The actor, writer and director’s new career goal is all about shine theory.
“It passes the Jeffdel test,” she joked to the Sunday Times last weekend. “No two straight men talk to each other,” in the course of the film.
That’s not to say that there aren’t male voices in Wine Country, a tale of a group of longterm female friends who retreat to Napa Valley to marinate in Pinot Grigio and have one epic weekend away, because there are. Jason Schwartzman, for example, plays a character loosely based on a real-life Napa Valley restauranteur. But Wine Country is all about the ladies. Poehler’s cast included her longterm Saturday Night Live buddies Tina Fey, Maya Rudolph, Rachel Dratch, Ana Gasteyer and Paula Pell, and the film was designed so that each of them could shine.
“I like to brag we had 20 years of rehearsal, basically,” Poehler told The Hollywood Reporter. “A lot of my work [as a director] was slowing everybody down, reminding them they didn’t have to come in and score. Because these ladies are assassins. They parachute in to other people’s movies and they’re the funniest part of the movie. They just kill. But many of them have not necessarily been in the entirety of a movie, with a continuing arc that we’re going to stick with.”
Poehler, who also wrote the movie, wanted to give that to her longterm friends and colleagues: the chance to shine in a project designed expressly for them to do so. And in making Wine Country a vehicle for some of the funniest women in comedy to do what they do so well, unfettered and unrestricted, Poehler expertly dismantled the myth of women pitting themselves against each other.
“I’ve had the incredible good fortune of being around supportive, interesting women who are not looking to take each other down,” Poehler told The Hollywood Reporter. “And I am a very competitive person. But it’s never in response or reaction to somebody else’s successes or failures. And the few times I’ve stepped into that world, on other projects, it’s very Art of War, where I’ve laid down my shield very fast. It’s like ‘Oh no, that’s not how I operate. I don’t work that way.’ And usually it’s very disarming because there are a lot of women who have had different experiences and rightfully don’t always trust the people they’re with.”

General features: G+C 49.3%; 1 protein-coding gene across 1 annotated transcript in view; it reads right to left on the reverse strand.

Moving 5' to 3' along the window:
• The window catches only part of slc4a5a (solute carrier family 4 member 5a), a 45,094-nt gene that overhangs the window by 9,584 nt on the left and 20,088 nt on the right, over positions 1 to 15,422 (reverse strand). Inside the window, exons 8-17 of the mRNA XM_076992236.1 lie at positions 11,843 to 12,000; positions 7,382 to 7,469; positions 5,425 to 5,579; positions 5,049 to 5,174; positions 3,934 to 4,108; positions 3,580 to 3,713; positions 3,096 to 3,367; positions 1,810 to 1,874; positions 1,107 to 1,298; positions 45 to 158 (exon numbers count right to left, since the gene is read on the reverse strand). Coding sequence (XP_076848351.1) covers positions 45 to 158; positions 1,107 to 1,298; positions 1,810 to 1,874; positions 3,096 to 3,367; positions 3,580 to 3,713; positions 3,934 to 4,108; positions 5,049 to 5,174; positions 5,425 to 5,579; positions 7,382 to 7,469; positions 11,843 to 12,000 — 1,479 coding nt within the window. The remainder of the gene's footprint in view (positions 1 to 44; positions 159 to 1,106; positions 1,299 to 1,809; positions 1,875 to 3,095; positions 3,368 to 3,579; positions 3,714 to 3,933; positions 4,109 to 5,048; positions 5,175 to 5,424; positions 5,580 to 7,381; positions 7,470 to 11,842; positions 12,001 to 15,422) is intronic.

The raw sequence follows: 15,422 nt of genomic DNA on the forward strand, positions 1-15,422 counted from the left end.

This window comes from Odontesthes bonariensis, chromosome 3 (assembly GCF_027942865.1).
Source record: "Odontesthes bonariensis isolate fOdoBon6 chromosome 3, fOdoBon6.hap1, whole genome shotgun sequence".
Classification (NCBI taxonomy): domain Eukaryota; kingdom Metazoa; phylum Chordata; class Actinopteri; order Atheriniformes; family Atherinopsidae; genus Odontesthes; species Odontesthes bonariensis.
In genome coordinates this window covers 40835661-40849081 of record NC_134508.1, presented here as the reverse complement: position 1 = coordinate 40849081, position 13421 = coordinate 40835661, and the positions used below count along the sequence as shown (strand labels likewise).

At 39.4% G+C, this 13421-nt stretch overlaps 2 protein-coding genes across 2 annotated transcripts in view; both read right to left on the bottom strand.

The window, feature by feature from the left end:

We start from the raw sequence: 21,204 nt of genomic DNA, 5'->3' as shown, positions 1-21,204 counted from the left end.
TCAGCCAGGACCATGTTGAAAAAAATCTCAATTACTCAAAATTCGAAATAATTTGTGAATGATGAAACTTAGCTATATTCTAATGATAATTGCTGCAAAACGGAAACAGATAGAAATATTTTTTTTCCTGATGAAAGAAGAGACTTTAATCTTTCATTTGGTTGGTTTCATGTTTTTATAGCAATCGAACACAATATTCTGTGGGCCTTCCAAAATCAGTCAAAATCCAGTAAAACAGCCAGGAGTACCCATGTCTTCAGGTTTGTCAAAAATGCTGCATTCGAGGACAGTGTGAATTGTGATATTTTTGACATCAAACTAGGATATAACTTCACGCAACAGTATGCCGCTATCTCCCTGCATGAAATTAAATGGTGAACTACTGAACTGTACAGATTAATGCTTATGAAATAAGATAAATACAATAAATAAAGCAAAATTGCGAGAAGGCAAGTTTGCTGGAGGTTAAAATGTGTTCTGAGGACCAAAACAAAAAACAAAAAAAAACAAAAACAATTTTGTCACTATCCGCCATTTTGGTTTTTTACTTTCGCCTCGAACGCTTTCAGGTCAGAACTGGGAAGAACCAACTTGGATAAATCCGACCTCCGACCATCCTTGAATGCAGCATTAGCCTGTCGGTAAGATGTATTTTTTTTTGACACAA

For Poehler, this next wave of her career is all about prioritising female voices in the traditionally male-dominated world of comedy. She’s doing so in film and sketch comedy but also in television, where shows like Russian Doll, which she produced with Natasha Lyonne, have become enormous hits.
The focus on telling women’s stories and highlighting female voices is a response, Poehler has said, to the fact that she spent most of her 20s and 30s subsuming her own comedic voice in order to fit in.
“I’ve been trying to unpack my own deep institutionalised misogyny,” Poehler told The Hollywood Reporter. “Our generation of women, Gen Xer women, we desexualised ourselves. And that stuff gets really ingrained. I grew up in a time where trying to sympathise or empathise with the male experience was how I was able to be included in the experience.”
But no longer. As Poehler described one of her new projects coming soon to Netflix, the time is right for some “coming-of-rage” stories led by women. And we can’t think of a better person than Poehler to tell them.
Images: Getty, Netflix